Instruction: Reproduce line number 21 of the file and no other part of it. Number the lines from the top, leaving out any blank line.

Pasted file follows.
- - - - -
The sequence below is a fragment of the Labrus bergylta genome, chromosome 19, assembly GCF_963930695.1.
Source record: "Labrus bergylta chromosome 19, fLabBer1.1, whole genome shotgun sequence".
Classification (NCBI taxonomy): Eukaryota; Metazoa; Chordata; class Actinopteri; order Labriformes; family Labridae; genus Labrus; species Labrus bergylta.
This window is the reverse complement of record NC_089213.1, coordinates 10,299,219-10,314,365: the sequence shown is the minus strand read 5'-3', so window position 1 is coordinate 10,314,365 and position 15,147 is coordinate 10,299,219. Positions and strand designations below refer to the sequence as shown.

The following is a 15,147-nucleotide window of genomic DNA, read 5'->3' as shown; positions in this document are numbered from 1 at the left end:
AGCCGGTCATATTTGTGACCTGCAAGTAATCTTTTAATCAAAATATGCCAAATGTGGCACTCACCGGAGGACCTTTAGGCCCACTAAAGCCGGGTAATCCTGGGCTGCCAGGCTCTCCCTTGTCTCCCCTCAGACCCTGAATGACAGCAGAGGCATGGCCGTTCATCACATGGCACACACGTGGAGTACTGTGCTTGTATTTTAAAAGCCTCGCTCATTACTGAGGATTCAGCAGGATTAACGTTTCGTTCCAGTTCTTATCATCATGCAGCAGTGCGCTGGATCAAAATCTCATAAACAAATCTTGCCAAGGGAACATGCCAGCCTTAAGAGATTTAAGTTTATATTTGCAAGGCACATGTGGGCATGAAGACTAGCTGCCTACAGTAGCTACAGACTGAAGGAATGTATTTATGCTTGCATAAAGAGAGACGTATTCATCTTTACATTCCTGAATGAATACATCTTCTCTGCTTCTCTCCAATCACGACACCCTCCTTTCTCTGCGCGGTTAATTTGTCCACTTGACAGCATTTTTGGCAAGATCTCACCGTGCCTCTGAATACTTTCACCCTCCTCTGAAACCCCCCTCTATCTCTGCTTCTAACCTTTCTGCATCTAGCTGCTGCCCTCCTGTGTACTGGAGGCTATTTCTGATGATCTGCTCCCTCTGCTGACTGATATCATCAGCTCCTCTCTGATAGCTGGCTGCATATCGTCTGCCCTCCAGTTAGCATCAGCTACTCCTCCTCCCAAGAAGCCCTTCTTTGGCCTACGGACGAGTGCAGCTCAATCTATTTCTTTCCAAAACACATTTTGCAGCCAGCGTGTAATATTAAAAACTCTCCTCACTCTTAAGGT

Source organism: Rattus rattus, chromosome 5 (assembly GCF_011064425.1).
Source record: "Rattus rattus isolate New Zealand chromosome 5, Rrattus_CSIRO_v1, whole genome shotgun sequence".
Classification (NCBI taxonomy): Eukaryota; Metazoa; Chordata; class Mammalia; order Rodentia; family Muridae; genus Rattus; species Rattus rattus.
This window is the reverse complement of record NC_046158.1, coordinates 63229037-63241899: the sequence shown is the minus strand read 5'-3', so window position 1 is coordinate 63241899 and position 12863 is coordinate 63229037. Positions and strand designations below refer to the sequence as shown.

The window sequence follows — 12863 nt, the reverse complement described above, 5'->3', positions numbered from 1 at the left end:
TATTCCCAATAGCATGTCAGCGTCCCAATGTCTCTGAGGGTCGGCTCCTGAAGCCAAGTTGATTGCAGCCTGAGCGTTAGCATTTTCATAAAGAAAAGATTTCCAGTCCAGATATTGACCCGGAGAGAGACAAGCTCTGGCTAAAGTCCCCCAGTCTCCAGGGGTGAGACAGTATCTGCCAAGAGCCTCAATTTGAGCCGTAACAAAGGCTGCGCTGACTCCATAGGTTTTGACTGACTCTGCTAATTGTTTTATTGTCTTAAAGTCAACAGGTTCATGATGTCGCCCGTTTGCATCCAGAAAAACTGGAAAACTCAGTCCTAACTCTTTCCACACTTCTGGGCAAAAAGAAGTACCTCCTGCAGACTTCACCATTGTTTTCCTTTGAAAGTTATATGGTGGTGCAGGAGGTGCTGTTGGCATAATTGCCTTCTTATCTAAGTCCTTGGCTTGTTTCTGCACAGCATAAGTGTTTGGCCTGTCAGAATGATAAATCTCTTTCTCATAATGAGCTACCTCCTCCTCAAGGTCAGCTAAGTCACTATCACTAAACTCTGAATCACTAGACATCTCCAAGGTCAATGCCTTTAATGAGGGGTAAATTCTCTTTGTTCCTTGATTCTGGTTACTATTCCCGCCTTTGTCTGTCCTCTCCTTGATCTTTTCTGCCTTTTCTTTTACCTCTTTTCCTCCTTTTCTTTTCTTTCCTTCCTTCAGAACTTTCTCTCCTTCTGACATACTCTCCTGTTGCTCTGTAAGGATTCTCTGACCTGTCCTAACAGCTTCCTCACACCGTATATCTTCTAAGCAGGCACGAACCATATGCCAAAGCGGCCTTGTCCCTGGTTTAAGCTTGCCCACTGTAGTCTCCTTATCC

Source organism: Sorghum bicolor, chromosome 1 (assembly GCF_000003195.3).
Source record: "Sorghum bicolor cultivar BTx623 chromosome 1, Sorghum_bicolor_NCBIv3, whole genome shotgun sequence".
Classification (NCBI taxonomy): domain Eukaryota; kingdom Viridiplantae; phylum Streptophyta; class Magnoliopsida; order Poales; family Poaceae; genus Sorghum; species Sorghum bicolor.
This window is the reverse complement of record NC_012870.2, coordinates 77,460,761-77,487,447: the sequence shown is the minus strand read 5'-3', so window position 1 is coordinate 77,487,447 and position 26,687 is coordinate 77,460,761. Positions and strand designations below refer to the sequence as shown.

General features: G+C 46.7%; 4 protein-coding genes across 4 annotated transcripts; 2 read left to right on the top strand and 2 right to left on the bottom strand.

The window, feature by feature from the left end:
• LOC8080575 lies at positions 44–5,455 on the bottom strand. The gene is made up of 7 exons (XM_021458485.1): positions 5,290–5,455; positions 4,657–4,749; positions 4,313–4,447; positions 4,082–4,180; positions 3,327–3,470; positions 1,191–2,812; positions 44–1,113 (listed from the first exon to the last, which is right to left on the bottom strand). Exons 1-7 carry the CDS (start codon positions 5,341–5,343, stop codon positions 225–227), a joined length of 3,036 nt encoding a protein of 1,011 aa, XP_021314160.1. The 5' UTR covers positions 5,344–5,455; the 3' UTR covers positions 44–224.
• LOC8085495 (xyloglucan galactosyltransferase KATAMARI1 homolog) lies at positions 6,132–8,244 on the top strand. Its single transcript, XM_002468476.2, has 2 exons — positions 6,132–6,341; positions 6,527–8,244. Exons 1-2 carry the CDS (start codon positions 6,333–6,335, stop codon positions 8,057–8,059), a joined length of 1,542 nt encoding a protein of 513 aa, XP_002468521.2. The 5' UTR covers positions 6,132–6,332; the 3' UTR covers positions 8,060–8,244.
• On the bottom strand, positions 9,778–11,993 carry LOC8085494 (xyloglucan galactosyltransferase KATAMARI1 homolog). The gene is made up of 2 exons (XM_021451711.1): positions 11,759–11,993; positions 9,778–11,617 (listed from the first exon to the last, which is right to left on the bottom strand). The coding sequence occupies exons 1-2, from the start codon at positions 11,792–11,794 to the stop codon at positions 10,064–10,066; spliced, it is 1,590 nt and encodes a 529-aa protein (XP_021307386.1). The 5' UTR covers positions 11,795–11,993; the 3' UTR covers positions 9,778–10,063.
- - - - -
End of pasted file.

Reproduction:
• On the bottom strand, positions 9,778–11,993 carry LOC8085494 (xyloglucan galactosyltransferase KATAMARI1 homolog). The gene is made up of 2 exons (XM_021451711.1): positions 11,759–11,993; positions 9,778–11,617 (listed from the first exon to the last, which is right to left on the bottom strand). The coding sequence occupies exons 1-2, from the start codon at positions 11,792–11,794 to the stop codon at positions 10,064–10,066; spliced, it is 1,590 nt and encodes a 529-aa protein (XP_021307386.1). The 5' UTR covers positions 11,795–11,993; the 3' UTR covers positions 9,778–10,063.